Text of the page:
Story by Sophie Delon
Contemporary art works have long been a part of the urban landscape of Paris. Some blend in discretely with the environment while others immediately catch the eye. Some are there for the long term, others are simply temporary. Some occupy a major public square, others may be found around the corner of a little street.The Stravinsky fountain near the Centre Pompidou, the fruit of a collaboration between Jean Tinguely and Niki de Saint-Phalle, is well known for its mechanical sculptures that seem to dance on the water. A little further away, opposite the Comédie-Française, the Palais-Royal metro station entrance has a stunning metallic cupola, “Le Kiosque des noctambules”, decorated with multicoloured glass beads. It’s an original creation by Jean-Michel Othoniel, commissioned by the RATP for the one hundredth anniversary of the Métro in 2000.
Nearby, the accumulations of Arman “L’Heure de tous” and “Consigne à vie” ironically blend into the setting of the Saint-Lazare train station. Over at the esplanade of La Défense, more than sixty works seem to hang between the sky and the earth, including the imposing “Araignée rouge”, by Calder, the “Danse aquatique” by Selinger and the majestic fountain by Yaacov Agam.
Between 2004 and 2008, the Paris City Council has commissioned 35 public works from eminent international artists that honor the places they’re located in, like the “Danse de la fontaine émergente” by Chen Zhen, an enigmatic dragon whose translucent body dives in and out of the asphalt in place Augusta-Holmes in the Chinese quarter. In place Jules-Renard, the “Tour d’exercice” by Wang Du, was erected as a tribute to the firemen of the 17th arrondissement. Other installations play with perceptions, like the audio recording “Murmures” by Christian Boltanski in , or the exotic “Mirage” by Bertrand Lavier, a facade of a jungle painted in trompe-l’œil appearing out of the middle of old stones in the rue des Peupliers.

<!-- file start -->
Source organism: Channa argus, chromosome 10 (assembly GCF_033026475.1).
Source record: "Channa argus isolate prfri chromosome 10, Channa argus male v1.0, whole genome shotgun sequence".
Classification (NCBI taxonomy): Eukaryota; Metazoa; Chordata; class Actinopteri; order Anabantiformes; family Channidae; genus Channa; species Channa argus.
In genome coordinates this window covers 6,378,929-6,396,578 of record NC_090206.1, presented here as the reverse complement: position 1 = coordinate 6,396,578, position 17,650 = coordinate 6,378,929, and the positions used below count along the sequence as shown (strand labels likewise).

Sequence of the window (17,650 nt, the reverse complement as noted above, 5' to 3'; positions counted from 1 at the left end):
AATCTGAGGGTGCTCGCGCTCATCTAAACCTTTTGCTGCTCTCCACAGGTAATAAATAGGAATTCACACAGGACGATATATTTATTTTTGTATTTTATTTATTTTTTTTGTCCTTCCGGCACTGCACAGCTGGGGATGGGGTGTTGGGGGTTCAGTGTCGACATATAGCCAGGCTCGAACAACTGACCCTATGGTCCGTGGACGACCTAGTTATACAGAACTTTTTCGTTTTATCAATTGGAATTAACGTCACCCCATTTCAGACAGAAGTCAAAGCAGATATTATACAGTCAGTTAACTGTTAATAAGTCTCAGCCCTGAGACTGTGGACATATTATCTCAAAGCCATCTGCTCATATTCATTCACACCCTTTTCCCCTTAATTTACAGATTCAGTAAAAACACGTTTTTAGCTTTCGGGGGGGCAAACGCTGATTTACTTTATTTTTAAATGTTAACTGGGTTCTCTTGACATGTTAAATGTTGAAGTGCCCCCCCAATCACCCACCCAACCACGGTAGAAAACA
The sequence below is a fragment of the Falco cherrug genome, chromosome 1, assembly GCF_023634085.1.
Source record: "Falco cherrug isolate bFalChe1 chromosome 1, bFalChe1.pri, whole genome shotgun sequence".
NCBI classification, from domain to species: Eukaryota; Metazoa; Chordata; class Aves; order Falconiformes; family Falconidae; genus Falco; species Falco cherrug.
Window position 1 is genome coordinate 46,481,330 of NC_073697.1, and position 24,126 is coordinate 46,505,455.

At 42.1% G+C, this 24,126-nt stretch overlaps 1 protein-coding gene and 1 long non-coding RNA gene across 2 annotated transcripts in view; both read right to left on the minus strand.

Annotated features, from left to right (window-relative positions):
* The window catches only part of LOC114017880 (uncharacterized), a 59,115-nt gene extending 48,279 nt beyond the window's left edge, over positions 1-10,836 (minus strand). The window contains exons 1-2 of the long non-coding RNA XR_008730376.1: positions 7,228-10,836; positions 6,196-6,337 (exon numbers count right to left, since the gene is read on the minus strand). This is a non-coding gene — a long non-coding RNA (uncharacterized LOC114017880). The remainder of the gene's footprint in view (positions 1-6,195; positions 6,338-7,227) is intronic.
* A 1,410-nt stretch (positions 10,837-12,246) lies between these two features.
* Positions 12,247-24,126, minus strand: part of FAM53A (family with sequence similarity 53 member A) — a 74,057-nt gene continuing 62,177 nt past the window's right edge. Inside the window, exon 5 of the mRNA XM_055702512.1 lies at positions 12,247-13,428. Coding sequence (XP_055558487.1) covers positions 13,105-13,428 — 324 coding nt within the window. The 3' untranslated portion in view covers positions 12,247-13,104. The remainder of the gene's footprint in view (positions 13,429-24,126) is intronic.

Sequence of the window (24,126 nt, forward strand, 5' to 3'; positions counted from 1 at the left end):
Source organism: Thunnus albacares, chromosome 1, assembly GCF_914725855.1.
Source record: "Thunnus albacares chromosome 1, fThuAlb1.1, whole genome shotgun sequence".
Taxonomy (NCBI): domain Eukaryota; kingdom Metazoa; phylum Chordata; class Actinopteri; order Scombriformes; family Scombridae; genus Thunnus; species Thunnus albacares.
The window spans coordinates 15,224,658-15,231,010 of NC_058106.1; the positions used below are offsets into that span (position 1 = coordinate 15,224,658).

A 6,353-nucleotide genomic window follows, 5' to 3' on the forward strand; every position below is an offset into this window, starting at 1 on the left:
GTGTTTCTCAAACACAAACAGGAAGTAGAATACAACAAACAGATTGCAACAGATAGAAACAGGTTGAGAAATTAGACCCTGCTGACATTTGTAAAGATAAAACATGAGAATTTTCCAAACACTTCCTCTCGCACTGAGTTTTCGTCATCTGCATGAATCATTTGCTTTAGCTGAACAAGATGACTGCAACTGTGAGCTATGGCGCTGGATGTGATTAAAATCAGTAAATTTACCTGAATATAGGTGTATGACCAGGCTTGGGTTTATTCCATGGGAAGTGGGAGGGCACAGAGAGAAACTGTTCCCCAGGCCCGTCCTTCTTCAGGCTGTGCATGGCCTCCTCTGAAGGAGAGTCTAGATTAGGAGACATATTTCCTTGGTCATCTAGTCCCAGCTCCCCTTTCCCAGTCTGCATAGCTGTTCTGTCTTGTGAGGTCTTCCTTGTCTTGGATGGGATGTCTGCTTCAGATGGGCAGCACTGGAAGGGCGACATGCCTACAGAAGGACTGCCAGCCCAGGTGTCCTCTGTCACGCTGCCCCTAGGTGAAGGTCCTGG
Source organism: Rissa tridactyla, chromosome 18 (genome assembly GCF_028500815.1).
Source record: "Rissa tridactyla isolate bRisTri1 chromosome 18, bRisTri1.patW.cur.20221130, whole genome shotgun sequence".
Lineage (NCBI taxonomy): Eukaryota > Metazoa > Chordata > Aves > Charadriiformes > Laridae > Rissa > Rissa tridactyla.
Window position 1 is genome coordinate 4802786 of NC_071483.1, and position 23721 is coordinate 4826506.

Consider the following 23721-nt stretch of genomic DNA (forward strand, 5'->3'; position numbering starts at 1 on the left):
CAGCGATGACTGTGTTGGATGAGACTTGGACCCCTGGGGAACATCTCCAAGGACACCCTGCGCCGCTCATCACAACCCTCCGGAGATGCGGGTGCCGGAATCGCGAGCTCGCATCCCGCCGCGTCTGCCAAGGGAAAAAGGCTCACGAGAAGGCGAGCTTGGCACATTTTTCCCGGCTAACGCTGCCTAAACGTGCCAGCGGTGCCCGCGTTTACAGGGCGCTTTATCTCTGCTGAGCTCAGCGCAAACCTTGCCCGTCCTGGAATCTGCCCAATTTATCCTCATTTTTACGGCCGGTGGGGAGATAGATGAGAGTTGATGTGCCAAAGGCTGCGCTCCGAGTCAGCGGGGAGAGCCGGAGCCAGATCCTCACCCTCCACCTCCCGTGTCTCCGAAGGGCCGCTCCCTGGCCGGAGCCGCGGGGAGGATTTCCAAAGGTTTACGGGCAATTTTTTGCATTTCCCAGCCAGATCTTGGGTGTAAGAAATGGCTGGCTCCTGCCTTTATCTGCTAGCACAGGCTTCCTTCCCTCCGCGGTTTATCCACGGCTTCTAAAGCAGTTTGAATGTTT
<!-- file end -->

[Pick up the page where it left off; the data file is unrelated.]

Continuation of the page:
But outside the most well-known places and routes, Paris has even more surprises. The installation by Véronique Joumard, “Les Éclats,” moves around Paris to cover the capital’s flowerbeds with a myriad of coloured light bulbs. Equally inspired, a work by by the artist and architect Yona Friedman, “Le Musée des graffitis” in the Jardin Lilolila (19th arrondissement) invites groups (with prior booking) to take part in the creation of a “shared” and perpetually changing work of art.
Check out some of these public installations:
Square in front of the Saint-Lazare train station, Paris 8th
CHRISTIAN BOLTANSKI, “Murmures”
Parc Montsouris, Paris 14th
WANG DU, “Tour d’exercice”
Place Jules-Renard, Paris 17th
YONA FRIEDMAN, “Le Musée des graffitis”
Jardin Lilolila, 295 rue de Belleville, Paris 19th
BERTRAND LAVIER, “Mirage”
Rue des Peupliers, pont Petite-Couronne, Paris 13th
JEAN-MICHEL OTHONIEL, “Le Kiosque des noctambules”
Place Colette, Paris 1st
JEAN TINGUELY AND NIKI DE SAINT-PHALLE, FONTAINE STRAVINSKY
Place Igor-Stravinsky, Paris 4th
CHEN ZHEN, “Danse de la fontaine émergente”
Place Augusta-Holmes, Paris 13th
THE WORKS ON THE SQUARE AT LA DÉFENSE